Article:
Social Justice practitioners are telling us all hierarchies are entirely socially constructed, unfair,  and oppressive – excepting theirs – which they don’t admit to having.  But what else is the jockeying for power in the identity group/victimhood sweepstakes about?

We haven’t yet seen a merger of the many contenders trying to prove they are the biggest victims and the smallest oppressors.  The hierarchy of victim hierarchies is yet to be settled science. The Intersectionalist Progressive Social Justice Cartel is having some nasty fights trying to sort out their pathological hierarchy:

QTIBPOC vs. LGBTQ
Trans vs. feminist
Indigenous group vs. Indigenous group
Black LGBT vs. White LGBT

Given what they insist all the rest of us must believe, I think tyrannical also applies.`  And we don’t even have the comprehensive doublethink manual yet, since they’re fighting over it.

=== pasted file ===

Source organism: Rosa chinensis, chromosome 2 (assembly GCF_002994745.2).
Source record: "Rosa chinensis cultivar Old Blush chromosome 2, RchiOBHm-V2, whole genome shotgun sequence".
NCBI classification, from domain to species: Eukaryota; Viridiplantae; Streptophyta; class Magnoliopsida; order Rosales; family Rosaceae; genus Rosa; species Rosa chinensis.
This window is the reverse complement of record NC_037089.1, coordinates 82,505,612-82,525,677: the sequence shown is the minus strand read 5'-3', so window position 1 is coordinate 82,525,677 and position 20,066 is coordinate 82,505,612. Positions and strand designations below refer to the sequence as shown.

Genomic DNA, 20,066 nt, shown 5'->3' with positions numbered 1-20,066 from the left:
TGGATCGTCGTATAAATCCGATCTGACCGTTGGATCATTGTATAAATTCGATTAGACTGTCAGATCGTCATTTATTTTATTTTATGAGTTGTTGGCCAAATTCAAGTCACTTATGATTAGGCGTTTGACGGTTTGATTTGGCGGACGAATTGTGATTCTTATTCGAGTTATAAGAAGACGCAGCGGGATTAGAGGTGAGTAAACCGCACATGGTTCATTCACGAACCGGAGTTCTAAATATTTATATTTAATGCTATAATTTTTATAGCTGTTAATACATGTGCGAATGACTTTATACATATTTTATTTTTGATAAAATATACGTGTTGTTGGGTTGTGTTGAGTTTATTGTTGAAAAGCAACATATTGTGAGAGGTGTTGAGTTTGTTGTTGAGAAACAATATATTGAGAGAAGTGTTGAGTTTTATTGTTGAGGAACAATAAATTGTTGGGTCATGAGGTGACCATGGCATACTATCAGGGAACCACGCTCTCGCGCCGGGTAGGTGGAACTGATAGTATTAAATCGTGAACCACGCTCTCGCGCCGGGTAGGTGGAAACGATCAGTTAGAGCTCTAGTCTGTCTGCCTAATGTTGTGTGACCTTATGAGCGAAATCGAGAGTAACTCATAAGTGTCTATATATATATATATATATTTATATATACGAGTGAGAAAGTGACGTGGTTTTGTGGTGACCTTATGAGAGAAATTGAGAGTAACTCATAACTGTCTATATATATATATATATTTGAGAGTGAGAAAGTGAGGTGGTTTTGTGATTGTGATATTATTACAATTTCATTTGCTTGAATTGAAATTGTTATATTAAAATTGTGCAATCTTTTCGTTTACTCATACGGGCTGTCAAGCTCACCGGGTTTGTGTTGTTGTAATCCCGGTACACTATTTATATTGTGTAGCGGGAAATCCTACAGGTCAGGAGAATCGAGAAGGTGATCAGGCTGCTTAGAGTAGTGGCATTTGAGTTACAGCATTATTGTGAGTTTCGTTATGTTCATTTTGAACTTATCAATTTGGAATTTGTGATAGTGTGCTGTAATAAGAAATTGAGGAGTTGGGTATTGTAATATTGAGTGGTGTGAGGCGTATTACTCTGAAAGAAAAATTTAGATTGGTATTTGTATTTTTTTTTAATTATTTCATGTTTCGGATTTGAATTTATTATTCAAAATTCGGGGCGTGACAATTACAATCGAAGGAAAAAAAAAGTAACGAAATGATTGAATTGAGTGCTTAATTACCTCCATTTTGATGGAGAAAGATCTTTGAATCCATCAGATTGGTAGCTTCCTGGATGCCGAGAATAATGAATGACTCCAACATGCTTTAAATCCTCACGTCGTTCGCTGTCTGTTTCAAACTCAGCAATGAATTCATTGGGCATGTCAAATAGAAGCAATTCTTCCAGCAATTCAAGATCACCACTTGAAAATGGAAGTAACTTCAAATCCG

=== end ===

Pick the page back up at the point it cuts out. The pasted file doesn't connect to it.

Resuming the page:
To advance their cause with less embarrassment they need is a kinder, simpler way than Twitter fights to sort it out, preferably based on objective analysis of the victim/oppressor ratio. Because nobody is a perfect victim.

If they did find the perfect victim, they’d have to make him/her/it/zir/xe/Mr. Mxyzptlk the Dear Leader of the world utopia. You might think of it as the ultimate inverse hierarchy, because actual competence in any real thing is a Western, white, colonialist, patriarchal concept.  To be avoided.

I surely don’t understand the intersectional nuances that would allow me to compare a black gay male who hires a fake hate crime attack on himself, with a brown cis-gender (and why do I have to use a made up term now to indicate ‘normal’?) female who spouts anti-semitic drivel in the US House of Representatives.  An objective assessment may well be impossible.